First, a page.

The sun was shining and we had a gorgeous view over the mountains. What did we do…clean! We did a spot of washing and whilst I cleaned inside, Craig cleaned outside. It didn’t take long and it was an idea place to dry the bedding and towels. Just as we were finishing I heard this all might yelp from a dog. What the heck was that? I turned around and jumped out of the Motorhome. Peanut had fallen out the door and landed on a concrete floor. He just lay there on his side. My heart was in my mouth, I felt sick. He was motionless. We both reassured him, stroking him in the hope he was ok. After a few minutes he slowly got up off the ground. He hobbled a couple of steps but you could see he had hurt himself. We gently checked to see if we could feel any broken bones and check everything seemed ok. He seemed ok but we couldn’t tell. We are miles away from anywhere, so god knows where we will find a vets. It was catch 22, do we set off to find a vets with the van rocking and rolling, which could hurt him more or do we stay and see how he is. Whatever I just didn’t like seeing him in pain. We got his bed, put it in the sun and he settled down. I sat and watched him and sobbed. Half an hour later and he got up for a wee. He had clearly hurt his left side and was hobbling but nothing appeared broken.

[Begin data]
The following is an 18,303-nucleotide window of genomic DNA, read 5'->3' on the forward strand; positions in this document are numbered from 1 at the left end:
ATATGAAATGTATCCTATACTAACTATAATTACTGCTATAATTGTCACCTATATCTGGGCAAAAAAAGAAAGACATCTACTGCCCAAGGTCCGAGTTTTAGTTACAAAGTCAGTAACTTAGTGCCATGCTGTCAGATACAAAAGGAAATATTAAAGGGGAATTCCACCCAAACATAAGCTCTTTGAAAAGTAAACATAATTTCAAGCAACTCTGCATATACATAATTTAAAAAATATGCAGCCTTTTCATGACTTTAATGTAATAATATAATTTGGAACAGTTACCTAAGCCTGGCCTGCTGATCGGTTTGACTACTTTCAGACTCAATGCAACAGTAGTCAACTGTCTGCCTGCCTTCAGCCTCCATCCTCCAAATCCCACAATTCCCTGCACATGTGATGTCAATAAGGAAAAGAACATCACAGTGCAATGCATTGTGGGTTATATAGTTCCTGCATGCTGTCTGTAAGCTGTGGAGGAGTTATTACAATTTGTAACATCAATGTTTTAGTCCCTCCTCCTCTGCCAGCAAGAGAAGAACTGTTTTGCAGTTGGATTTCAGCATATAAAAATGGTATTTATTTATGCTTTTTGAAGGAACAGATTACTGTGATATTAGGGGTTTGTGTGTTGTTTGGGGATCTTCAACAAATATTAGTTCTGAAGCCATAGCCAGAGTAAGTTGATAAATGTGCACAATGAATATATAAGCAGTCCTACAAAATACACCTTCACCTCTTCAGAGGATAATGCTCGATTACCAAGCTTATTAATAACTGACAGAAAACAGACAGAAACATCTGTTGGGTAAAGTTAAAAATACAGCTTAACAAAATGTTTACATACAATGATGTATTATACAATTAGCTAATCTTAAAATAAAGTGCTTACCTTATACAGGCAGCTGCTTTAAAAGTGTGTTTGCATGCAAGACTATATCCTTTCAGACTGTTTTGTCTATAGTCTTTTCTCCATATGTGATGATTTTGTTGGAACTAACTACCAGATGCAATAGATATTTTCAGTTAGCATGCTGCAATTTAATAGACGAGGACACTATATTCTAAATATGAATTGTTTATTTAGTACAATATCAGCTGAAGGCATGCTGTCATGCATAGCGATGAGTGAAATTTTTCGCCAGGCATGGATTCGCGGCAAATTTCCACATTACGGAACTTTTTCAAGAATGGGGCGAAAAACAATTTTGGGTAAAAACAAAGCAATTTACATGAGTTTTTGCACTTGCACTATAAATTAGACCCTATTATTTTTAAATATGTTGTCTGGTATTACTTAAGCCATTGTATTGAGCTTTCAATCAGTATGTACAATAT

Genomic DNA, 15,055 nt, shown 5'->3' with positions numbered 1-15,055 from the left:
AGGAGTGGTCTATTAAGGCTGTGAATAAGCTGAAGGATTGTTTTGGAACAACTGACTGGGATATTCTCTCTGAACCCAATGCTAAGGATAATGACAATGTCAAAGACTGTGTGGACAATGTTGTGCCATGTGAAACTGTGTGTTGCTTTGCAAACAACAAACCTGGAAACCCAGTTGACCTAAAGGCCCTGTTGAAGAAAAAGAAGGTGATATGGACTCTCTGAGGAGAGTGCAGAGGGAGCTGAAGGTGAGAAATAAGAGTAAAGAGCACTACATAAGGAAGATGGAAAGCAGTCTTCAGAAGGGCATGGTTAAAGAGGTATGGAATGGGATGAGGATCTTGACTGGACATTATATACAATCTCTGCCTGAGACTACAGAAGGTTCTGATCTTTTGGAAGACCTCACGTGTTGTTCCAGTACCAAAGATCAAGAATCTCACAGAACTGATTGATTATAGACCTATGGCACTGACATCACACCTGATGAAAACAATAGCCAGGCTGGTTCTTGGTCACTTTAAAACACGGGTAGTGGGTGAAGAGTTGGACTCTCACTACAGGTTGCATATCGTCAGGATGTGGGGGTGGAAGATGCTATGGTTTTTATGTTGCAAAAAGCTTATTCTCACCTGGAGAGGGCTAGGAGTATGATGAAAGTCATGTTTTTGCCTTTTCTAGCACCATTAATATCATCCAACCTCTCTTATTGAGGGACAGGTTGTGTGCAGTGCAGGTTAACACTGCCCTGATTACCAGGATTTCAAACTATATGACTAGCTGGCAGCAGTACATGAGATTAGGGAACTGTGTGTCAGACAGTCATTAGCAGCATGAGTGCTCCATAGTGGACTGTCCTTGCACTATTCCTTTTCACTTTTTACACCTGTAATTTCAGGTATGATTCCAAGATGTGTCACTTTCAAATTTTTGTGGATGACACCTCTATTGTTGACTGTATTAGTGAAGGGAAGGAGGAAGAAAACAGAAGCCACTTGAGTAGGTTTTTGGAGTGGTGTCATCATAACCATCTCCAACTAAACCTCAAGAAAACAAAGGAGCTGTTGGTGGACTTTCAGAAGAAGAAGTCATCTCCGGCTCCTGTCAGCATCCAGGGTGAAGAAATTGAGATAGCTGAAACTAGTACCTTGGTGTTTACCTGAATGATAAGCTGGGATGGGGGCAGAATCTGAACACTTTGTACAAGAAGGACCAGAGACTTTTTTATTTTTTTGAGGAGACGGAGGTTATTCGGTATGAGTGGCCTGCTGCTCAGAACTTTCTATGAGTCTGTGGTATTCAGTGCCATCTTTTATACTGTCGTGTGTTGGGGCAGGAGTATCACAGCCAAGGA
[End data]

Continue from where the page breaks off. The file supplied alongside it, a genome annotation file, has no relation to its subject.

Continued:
As most of you know, Peanut is blind and 15, so he’s getting on a bit and not the agile dude from yester year.. The door to the Motorhome is very high and way too high for Peanut to get in and out. There are two steps that pull in and out to make getting in easier. The steps weren’t out because we were cleaning the outside, so when he has fell there were no steps to break his fall, so he has fell the full height. From the inside step to the floor is about 4 foot.

We went for a brief walk in to town and it was a very pretty village. Nothing much here but little winding streets, flower baskets, white washed houses with the odd bit of stone work and all with a back drop of limestone cliffs. The people are very friendly and the atmosphere is just so nice. In fact, it is so nice, it is one of those places you could settle down in. The vista from the top was out of this world. We could see several peaks and roll upon roll of hills and mountains. In the distance, a tiny church perched in the top of one of the peaks. We didn’t stay out too long then we could make sure Peanut was ok.